Proverbs 14:15 MSG
It’s a little before noon and 39-year-old, history teacher, Mr. Beckley’s stomach is growling. His last meal was breakfast at home before he left for school at 6:45AM. It’s also a little too warm in his classroom because the gosh darn heaters are on the fritz again and, apparently, there’s nothing that can be done.
That one student who is always a pain in the keister was his usual self, this morning, trying to be funny, making stupid remarks, not paying attention. The rest of the class was as usual: a few bored, a few distracted, and a small few who, bless their hearts, actually seem to care about American History. He gives the class the last 10 minutes to start their reading for tomorrow and sits down to rest and dream of the corned beef sandwich stowed in his briefcase under his desk.
THE FIRE ALARM SOUNDS!
Okay, stay calm, he thinks. Probably a drill but his kids are well trained. Even before he can get out of his chair they are moving in a neat, orderly procession out the door and on to the exit and the front yard of the school. He steps into the hall to monitor the evacuation and everything seems to be going okay.
Someone in another hallway screams and a group of kids come running around the corner and into Mr. Beckley’s hall. He hears the word “gun” as they run by and before it has had time to fully register in his mind that those pop, pop, sounds were gunfire, all of those kids who were making egress in a quick but orderly manner are now screaming, pushing, and running for the door. He is nearly knocked down in the sudden crush. He hollers, “Walk! Walk!” but no one is listening.
He can feel a sense of panic start to burn like a hot needle in the base of his skull and the pit of his stomach. Adrenalin starts to flood his nervous system and his normal “flight or fight” responses kick in. What he really wants to do right now is run with these kids as fast as he can go, right out that door and on to his home and the arms of his wife and children.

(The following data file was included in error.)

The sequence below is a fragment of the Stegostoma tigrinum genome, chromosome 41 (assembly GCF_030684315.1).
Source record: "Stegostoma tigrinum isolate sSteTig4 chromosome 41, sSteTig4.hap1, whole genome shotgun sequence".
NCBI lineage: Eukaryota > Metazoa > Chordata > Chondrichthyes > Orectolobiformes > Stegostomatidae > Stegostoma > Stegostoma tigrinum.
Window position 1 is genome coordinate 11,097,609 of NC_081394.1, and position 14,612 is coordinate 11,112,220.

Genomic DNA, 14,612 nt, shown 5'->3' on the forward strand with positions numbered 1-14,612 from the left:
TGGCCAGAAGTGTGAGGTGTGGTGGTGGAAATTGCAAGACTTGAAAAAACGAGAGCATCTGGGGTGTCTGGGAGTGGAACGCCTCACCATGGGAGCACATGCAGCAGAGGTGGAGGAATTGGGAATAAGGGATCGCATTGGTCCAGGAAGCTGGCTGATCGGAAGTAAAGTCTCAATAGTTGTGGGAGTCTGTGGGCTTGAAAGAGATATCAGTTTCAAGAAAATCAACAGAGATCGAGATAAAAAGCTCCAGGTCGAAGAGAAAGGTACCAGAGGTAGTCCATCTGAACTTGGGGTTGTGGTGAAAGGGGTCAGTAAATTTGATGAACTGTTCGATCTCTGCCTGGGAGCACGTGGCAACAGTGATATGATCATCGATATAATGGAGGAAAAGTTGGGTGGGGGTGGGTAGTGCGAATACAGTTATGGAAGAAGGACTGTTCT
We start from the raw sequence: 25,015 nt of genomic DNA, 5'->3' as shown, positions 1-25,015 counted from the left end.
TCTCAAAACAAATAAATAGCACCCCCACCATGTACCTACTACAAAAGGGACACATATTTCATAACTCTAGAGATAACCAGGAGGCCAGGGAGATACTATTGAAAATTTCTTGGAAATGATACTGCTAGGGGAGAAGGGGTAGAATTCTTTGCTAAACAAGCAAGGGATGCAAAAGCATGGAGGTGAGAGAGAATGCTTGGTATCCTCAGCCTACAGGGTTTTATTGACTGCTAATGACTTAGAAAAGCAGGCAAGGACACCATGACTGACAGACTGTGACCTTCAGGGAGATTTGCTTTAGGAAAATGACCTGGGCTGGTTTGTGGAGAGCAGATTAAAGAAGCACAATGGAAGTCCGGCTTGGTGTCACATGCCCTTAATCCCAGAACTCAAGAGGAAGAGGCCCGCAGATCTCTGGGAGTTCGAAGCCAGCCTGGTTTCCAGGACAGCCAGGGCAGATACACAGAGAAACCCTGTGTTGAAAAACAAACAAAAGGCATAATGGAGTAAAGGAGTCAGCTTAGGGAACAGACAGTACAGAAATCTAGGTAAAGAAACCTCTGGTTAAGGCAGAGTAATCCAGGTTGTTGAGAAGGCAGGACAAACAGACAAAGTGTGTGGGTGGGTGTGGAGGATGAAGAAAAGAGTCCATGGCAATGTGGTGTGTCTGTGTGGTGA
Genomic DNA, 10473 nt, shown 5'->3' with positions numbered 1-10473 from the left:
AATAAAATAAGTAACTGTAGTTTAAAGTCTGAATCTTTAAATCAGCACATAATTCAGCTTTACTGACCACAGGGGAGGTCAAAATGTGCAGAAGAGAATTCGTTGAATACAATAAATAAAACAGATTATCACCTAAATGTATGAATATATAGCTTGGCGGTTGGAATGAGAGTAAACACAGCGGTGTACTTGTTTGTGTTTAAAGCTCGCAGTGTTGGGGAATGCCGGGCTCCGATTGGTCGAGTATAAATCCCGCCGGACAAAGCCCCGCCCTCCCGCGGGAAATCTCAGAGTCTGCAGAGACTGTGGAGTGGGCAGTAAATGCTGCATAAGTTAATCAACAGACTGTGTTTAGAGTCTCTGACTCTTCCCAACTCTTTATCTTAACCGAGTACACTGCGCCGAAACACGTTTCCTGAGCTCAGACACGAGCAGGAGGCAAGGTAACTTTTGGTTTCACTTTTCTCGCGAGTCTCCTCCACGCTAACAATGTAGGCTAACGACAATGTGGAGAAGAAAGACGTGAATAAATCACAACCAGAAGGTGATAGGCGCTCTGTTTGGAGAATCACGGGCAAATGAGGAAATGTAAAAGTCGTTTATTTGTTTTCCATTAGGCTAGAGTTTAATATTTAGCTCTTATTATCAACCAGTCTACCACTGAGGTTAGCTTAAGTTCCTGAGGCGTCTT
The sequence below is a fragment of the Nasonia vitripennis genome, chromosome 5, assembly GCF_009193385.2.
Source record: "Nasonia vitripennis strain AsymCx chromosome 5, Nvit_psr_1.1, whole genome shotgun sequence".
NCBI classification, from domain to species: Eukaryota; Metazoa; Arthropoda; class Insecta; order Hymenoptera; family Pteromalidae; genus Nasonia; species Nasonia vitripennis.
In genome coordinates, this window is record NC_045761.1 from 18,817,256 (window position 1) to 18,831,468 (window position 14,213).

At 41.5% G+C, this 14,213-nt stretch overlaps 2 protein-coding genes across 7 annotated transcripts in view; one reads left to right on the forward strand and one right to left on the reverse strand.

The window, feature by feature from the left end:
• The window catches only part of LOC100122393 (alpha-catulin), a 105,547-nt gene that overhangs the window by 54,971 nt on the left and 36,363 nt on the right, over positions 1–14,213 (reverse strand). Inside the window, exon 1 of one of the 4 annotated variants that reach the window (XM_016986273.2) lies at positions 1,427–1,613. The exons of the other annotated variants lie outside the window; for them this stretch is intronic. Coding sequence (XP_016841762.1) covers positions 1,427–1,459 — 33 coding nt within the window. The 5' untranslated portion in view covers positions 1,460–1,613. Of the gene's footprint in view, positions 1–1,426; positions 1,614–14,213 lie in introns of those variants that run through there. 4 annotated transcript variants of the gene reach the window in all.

But he’s a teacher, sworn to himself and God, if not to the school district, to always act in the best interest of his students.
And, he has a gun.
It’s locked in a safe on the top shelf of the supply closet in the place where he used to store historic copies of Life magazine – a nine-millimeter semi-automatic hand gun with a 12-round clip that he bought at a local gun shop and the price of which was reimbursed to him by the school board on the promise that he would take a weekend concealed-carry course (which he did) (six months ago) and the gun would be the school’s property and could be removed from the classroom at any time.
He drops his shoulder and pushes through the crush of students, back into his classroom. His purpose in doing so is to get that gun and take it to the fight, to protect his kids, for that is how he thinks of them: “his kids.” First, though, he has to find the key to the safe. The key. The key. Shit! Where did I put that damn key?
Did those pops sound closer? The adrenalin is flowing freely now. His heart is racing. His empty stomach is rolling over. His hands are shaking. He’s sweating and his mouth is dry.